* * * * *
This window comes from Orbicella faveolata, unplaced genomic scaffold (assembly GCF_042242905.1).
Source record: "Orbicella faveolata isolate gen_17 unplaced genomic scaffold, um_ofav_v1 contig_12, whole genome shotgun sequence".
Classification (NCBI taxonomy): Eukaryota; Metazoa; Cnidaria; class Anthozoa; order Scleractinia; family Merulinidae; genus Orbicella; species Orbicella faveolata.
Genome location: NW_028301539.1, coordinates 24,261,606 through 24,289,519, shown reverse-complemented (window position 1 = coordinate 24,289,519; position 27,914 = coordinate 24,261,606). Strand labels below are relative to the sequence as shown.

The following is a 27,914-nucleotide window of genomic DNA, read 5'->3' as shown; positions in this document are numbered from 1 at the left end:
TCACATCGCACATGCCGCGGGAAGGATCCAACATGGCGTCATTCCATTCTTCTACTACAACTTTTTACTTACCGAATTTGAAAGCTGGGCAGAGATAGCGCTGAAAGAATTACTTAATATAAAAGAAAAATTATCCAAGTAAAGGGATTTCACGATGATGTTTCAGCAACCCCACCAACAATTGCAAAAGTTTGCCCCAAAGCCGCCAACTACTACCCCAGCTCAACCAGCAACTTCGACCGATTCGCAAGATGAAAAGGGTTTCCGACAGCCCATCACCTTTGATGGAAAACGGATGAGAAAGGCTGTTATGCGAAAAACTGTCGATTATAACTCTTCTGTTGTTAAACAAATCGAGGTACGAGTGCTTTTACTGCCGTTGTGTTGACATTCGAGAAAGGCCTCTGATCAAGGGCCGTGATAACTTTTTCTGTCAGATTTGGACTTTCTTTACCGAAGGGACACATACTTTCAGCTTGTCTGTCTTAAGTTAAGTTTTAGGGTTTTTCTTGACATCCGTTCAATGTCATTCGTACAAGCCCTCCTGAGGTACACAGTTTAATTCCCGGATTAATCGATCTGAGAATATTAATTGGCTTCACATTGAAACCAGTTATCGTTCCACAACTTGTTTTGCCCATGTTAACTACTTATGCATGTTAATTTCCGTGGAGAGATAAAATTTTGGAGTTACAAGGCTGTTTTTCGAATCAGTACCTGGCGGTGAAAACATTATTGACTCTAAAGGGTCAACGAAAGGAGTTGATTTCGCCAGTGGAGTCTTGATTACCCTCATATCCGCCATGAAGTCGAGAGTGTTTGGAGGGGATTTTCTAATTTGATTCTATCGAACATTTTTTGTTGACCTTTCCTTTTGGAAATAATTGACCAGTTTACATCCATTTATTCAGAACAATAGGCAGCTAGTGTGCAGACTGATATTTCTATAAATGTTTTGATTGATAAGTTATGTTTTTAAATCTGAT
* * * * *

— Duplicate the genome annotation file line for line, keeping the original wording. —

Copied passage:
This window comes from Orbicella faveolata, unplaced genomic scaffold (assembly GCF_042242905.1).
Source record: "Orbicella faveolata isolate gen_17 unplaced genomic scaffold, um_ofav_v1 contig_12, whole genome shotgun sequence".
Classification (NCBI taxonomy): Eukaryota; Metazoa; Cnidaria; class Anthozoa; order Scleractinia; family Merulinidae; genus Orbicella; species Orbicella faveolata.
Genome location: NW_028301539.1, coordinates 24,261,606 through 24,289,519, shown reverse-complemented (window position 1 = coordinate 24,289,519; position 27,914 = coordinate 24,261,606). Strand labels below are relative to the sequence as shown.

The following is a 27,914-nucleotide window of genomic DNA, read 5'->3' as shown; positions in this document are numbered from 1 at the left end:
TCACATCGCACATGCCGCGGGAAGGATCCAACATGGCGTCATTCCATTCTTCTACTACAACTTTTTACTTACCGAATTTGAAAGCTGGGCAGAGATAGCGCTGAAAGAATTACTTAATATAAAAGAAAAATTATCCAAGTAAAGGGATTTCACGATGATGTTTCAGCAACCCCACCAACAATTGCAAAAGTTTGCCCCAAAGCCGCCAACTACTACCCCAGCTCAACCAGCAACTTCGACCGATTCGCAAGATGAAAAGGGTTTCCGACAGCCCATCACCTTTGATGGAAAACGGATGAGAAAGGCTGTTATGCGAAAAACTGTCGATTATAACTCTTCTGTTGTTAAACAAATCGAGGTACGAGTGCTTTTACTGCCGTTGTGTTGACATTCGAGAAAGGCCTCTGATCAAGGGCCGTGATAACTTTTTCTGTCAGATTTGGACTTTCTTTACCGAAGGGACACATACTTTCAGCTTGTCTGTCTTAAGTTAAGTTTTAGGGTTTTTCTTGACATCCGTTCAATGTCATTCGTACAAGCCCTCCTGAGGTACACAGTTTAATTCCCGGATTAATCGATCTGAGAATATTAATTGGCTTCACATTGAAACCAGTTATCGTTCCACAACTTGTTTTGCCCATGTTAACTACTTATGCATGTTAATTTCCGTGGAGAGATAAAATTTTGGAGTTACAAGGCTGTTTTTCGAATCAGTACCTGGCGGTGAAAACATTATTGACTCTAAAGGGTCAACGAAAGGAGTTGATTTCGCCAGTGGAGTCTTGATTACCCTCATATCCGCCATGAAGTCGAGAGTGTTTGGAGGGGATTTTCTAATTTGATTCTATCGAACATTTTTTGTTGACCTTTCCTTTTGGAAATAATTGACCAGTTTACATCCATTTATTCAGAACAATAGGCAGCTAGTGTGCAGACTGATATTTCTATAAATGTTTTGATTGATAAGTTATGTTTTTAAATCTGAT